Several types of public health monitoring are useful for identifying and quantifying areas of need and, ultimately, informing public health action. The particular approach selected is a function of its objective, intended area of response (i.e., policy decisions, resource allocation, program implementation), and the type and frequency of data collected (i.e., health status data, laboratory specimens, self-report information) (Thacker and Berkelman 1988; Nsubuga et al. 2006). For many public health information systems, the patient-clinician interaction serves as the primary source of data. Thus, healthcare provider participation in reporting health conditions is critical for building the evidence necessary to meet public health objectives (Meites et al. 2013). Monitoring trends in genital warts (due to HPV types 6 and 11) and RRP will be useful to guide strategies for reducing its overall burden in the United States. Although neither HPV infection, nor genital warts, nor RRP is a notifiable condition through the National Notifiable Disease Surveillance System (NNDSS), alternative means for estimating the scope of RRP could include other surveillance systems, nationally representative surveys, analyses of data from registries and collaboratives, and administrative claims databases (Centers for Disease Control and Prevention 2016).

3.2.1 Surveillance Systems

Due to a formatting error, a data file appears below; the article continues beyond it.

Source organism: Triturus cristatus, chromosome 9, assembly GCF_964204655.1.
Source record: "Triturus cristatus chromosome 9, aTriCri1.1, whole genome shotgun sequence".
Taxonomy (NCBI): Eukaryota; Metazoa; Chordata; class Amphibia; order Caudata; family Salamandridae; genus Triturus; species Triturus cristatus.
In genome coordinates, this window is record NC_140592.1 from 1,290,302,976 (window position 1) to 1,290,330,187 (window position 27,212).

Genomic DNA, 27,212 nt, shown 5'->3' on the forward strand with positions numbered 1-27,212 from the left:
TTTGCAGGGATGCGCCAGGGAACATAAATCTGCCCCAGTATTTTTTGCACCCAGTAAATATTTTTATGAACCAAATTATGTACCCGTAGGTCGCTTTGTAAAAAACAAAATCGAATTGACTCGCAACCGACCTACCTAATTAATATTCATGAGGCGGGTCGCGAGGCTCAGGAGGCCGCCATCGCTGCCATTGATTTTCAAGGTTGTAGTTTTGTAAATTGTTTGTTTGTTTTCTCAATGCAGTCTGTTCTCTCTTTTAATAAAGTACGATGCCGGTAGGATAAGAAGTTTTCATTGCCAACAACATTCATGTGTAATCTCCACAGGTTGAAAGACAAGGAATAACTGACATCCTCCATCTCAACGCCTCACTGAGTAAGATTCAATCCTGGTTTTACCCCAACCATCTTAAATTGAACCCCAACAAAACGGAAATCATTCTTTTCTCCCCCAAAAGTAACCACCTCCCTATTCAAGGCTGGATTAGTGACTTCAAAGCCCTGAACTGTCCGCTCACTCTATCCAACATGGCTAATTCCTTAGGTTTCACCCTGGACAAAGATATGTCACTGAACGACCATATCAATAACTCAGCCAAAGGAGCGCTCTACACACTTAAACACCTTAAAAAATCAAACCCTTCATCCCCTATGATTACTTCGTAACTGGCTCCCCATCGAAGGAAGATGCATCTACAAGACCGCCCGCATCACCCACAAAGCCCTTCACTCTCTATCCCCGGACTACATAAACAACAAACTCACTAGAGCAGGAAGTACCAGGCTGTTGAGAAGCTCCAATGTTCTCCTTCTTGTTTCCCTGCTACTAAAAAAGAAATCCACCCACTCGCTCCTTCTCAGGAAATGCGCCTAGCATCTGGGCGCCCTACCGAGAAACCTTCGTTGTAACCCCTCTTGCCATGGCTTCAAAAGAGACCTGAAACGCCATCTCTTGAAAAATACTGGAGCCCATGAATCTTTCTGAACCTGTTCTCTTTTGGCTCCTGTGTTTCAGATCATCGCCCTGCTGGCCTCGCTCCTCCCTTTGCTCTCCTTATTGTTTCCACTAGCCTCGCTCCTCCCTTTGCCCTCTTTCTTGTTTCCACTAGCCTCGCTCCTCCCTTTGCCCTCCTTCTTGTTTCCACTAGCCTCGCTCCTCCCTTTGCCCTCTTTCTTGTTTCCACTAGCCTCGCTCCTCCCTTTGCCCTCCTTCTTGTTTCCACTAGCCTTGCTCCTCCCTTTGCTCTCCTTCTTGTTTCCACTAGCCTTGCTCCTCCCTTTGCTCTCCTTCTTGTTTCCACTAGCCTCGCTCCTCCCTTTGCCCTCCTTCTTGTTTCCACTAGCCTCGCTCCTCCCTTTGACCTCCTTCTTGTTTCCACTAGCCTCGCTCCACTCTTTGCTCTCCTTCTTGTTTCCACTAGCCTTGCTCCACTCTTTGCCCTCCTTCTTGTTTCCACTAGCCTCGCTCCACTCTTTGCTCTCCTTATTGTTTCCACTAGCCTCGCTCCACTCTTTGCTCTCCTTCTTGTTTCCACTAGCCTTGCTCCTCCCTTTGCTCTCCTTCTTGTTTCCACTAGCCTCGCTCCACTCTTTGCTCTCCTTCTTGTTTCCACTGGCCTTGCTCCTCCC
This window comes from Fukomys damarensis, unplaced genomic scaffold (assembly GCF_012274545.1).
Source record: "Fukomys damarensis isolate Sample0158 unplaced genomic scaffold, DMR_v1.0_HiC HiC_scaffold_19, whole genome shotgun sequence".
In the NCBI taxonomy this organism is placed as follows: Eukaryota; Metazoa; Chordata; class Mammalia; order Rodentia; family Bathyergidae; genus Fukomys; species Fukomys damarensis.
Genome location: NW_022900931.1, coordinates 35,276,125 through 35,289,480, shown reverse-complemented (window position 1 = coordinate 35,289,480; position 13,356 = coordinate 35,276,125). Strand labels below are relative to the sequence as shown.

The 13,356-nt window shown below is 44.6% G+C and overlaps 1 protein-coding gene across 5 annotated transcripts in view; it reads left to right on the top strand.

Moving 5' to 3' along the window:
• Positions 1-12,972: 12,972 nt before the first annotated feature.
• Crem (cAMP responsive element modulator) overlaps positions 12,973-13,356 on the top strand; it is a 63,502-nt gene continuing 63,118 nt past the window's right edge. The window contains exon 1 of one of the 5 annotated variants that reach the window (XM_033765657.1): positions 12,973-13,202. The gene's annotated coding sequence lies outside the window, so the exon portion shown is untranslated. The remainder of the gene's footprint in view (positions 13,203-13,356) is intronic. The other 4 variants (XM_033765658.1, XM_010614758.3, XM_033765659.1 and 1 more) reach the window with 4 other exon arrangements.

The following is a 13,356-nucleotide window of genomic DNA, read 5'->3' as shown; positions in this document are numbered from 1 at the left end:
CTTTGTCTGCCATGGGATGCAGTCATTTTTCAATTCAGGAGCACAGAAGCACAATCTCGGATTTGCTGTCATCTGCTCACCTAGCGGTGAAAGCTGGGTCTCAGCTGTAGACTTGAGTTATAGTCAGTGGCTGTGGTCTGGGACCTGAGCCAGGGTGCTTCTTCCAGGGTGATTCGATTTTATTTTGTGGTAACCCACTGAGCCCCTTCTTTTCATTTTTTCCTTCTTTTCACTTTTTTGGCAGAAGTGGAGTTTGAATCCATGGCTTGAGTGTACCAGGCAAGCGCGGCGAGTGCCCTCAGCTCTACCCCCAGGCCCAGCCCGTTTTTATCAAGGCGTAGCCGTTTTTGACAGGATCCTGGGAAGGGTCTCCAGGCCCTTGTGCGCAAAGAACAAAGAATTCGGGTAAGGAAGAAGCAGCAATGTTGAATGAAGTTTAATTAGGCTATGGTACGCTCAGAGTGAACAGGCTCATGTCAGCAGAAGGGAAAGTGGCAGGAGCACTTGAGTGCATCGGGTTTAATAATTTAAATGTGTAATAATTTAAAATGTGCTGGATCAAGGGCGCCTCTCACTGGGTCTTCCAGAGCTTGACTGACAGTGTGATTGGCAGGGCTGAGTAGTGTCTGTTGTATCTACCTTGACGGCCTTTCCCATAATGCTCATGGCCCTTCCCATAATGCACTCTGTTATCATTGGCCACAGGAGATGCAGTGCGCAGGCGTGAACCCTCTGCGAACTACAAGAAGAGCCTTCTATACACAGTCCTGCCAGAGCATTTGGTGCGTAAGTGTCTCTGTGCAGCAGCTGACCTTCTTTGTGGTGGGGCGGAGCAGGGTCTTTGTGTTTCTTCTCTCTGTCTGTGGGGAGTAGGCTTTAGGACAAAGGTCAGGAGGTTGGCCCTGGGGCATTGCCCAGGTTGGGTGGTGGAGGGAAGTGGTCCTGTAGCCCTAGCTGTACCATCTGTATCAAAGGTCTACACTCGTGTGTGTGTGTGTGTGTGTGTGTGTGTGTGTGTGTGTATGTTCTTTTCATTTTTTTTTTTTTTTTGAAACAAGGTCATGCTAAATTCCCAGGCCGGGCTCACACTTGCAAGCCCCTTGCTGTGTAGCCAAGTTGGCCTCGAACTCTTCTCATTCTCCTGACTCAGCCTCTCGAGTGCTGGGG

National public health surveillance involves the ongoing collection and analysis of data with coordination between local, state, territorial, and national public health partners (Lee and Thacker 2011). Currently, there are no national surveillance systems in the United States which systematically monitor RRP, although such monitoring could be useful for identifying annual disease burden. As previously mentioned, a prominent national surveillance system in the United States is the NNDSS, which uses standardized tools for voluntary electronic case reporting of nationally notifiable diseases and conditions among 57 jurisdictions (Centers for Disease Control and Prevention 2016; Adams et al. 2015). Each year, the Centers for Disease Control and Prevention (CDC) and Council of State and Territorial Epidemiologists (CSTE) revise the annual list of nationally notifiable conditions, which may be infectious or noninfectious. Within each state or jurisdiction, however, the list of mandatory reportable conditions is revised according to applicable state or local law (Thacker and Berkelman 1988; Gostin 2000). For example, although it is not a nationally notifiable condition, RRP is reportable in the state of Florida (Florida Department of Health 2014).